A reviewer

    Not entertaining at all for the general public. Read this book only if you play or love pianos. This book is very informative, if you want to know about pianos, their maintainance, history, structure and some history, read it but if you are looking for a good story or novel skip it.

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  • Anonymous

    Posted March 17, 2005

    Obsession with Paris-Obsession with the Piano

    I read this wonderful book upon return from my 1st trip to Paris. It prompted me to search for a piano with soul. My piano had provided 40 years of service, but it never sounded like the baby grand I grew up with. Thanks to MR Carhart's enchanting love affair with the piano, I'm now the proud owner of a mature, sleek black 6' grand purchased from a piano shop in CA with its' own sense of mission.

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  • Anonymous

    Posted June 2, 2004

    A Book about Obession More Than Just Pianos

    You don't need to know how to play the piano in order to love this book. You just need to want to play the piano. This is a book about an American who wanders into an atelier in Paris out of casual curiosity, then gets gradually drawn into a cult of piano lovers,surely a dwindling breed in a world of passive entertainment devices. This book likely tells you more than you ever really wanted to know about pianos, but the author convinces you that these details are necessary knowledge and that is what draws you into this chronicle. This is a book about obsession, a constructive kind, more than it is just a book about pianos.

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  • Anonymous

    Posted June 28, 2003

    To be a Lover, and Especially an Eager one¿

    In the 'Straightforward Instruction' to his Inventions Bach addresses the 'amateurs of the keyboard, and especially the eager ones.' In today¿s music world the amateur is basically a dilettante and concerts of classical music are becoming increasingly events of specialists playing a specialized repertoire for specialists. Yet, historically, it was always the amateur who stood at the center of musical culture in Europe. An amateur, an 'amator,' is a lover¿and true love is an art. Thad Carhart¿s relationship with the piano evolves very much like a good solid love story, from his being seduced by a mysterious Parisian piano shop, from his first coy attempts to outsmart the reclusive owners, from the way he succeeds in gaining entry into a magical world of piano lovers, to his buying of an instrument, taking piano lessons, maintaining the instrument, and participating in piano related events such as house concerts, master classes, etc. With genuine charm and ingenious simplicity the author describes how the nurturing of this love enriches his daily life, how it builds strong personal rituals, generates growing enthusiasm, knowledge and meaning. This cult of affection is not just a short-lived entertainment for Carhart but the enthusiasm slowly pervades all aspects of his life. The author gradually derives more pleasure from his sojourn in Paris. His observations become more adventurous and under the busy surface of modern Paris he discovers a quaint yet very substantial reclusive culture, a secret circle of enthusiasts, a part of society which would always remain hidden from the eyes of a tourist. The persons he meets¿piano dealers, piano builders, technicians, professional musicians, teachers¿are described as enthusiastic idealists who have preserved and developed the quality, the integrity and the dignity of their respective profession. Through the help and influence of these inspired professionals the author quickly advances from amateur to piano connoisseur and learns to appreciate the unique place of the piano in European culture: It may be an elegant piece of furniture, a rare antique, a collector¿s item or an exquisitely crafted mechanical instrument. But the piano is also a vital link to the past, and the hands of an experienced pianist can instantaneously revive 300 years of history. Last not least a piano can be seen as a living being itself, complete with birthplace, with an individual history, a time of maturation and finally death. Carhart¿s 'gumption' and his strong emphasis on quality remind me of Robert Persig¿s 'Zen and the Art of Motorcycle Maintenance,' but Carhart in his narration never acts as a philosopher or teacher. He never fails to inspire and, while reading The Piano Shop on the Left Bank, I somehow regretted being a professional pianist myself. Otherwise I surely would have fallen in love with the piano all over again.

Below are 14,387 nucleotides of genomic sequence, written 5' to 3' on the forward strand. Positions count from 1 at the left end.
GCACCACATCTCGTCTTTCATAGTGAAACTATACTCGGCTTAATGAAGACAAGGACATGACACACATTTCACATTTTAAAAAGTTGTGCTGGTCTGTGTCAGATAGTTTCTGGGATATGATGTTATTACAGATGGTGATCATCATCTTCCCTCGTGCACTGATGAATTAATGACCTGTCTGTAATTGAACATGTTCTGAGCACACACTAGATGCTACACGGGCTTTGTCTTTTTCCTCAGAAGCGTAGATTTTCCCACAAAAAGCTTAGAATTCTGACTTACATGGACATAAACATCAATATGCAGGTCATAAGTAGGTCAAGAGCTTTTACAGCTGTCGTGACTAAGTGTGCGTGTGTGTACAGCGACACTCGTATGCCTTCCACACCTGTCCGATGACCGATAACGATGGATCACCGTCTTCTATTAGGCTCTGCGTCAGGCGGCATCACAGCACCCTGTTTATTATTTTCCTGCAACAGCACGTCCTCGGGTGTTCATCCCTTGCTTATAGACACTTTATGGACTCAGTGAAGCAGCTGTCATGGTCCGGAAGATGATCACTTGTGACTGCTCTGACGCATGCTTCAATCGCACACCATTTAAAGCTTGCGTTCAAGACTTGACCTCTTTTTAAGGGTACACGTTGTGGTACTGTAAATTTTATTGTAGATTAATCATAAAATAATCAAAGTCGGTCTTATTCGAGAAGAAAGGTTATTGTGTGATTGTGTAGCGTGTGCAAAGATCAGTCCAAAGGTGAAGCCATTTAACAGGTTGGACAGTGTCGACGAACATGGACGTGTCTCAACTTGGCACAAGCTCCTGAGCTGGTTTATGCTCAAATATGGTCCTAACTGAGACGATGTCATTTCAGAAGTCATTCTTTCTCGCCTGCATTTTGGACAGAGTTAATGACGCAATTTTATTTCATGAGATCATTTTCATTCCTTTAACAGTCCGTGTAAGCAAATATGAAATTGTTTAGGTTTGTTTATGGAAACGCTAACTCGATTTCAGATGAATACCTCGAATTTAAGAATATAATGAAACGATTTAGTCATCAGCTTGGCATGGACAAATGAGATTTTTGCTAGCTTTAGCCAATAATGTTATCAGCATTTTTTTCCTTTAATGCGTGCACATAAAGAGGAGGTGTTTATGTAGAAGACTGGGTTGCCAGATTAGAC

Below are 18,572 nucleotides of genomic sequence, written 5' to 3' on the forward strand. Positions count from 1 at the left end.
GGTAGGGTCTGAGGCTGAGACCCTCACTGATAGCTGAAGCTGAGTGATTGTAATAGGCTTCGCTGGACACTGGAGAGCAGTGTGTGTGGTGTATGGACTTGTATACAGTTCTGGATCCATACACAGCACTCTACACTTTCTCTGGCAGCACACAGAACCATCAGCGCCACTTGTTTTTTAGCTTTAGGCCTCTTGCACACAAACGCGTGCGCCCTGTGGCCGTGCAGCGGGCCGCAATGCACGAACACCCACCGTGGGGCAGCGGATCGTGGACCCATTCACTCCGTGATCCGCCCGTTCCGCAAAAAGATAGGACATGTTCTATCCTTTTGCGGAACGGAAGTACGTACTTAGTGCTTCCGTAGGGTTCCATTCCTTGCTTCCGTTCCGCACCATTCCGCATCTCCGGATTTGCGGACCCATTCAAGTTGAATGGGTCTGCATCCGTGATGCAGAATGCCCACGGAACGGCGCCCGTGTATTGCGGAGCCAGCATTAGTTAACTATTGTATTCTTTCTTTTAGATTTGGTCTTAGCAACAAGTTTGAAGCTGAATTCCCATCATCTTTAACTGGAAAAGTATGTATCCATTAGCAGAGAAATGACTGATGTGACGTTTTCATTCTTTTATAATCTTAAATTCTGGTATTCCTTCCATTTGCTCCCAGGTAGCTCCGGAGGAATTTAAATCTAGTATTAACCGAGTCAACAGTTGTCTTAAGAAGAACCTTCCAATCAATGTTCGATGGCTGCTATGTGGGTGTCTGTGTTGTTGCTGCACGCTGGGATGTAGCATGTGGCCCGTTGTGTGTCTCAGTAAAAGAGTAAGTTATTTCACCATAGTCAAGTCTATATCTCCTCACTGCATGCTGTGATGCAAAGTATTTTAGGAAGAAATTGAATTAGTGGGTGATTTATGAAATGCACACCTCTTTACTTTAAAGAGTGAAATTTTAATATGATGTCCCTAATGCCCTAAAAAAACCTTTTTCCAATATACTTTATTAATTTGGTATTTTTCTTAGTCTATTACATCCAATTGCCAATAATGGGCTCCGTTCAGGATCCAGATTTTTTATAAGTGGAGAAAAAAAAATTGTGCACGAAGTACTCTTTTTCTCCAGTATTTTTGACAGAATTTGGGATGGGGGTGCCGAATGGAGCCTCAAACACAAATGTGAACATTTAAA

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  • Anonymous

    Posted September 7, 2002

    A pleasure of Music and Musical Instruments

    Music is an international language. And Piano also. Piano taught us lots of beauties of Music and setbacks at the same time. But can you forget the complicated attractions? I can't. This book has everyone's memories at our deep minds.

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    Posted September 20, 2009

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    Posted February 2, 2010

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    Posted October 14, 2011

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    Posted July 21, 2009

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    Posted October 22, 2009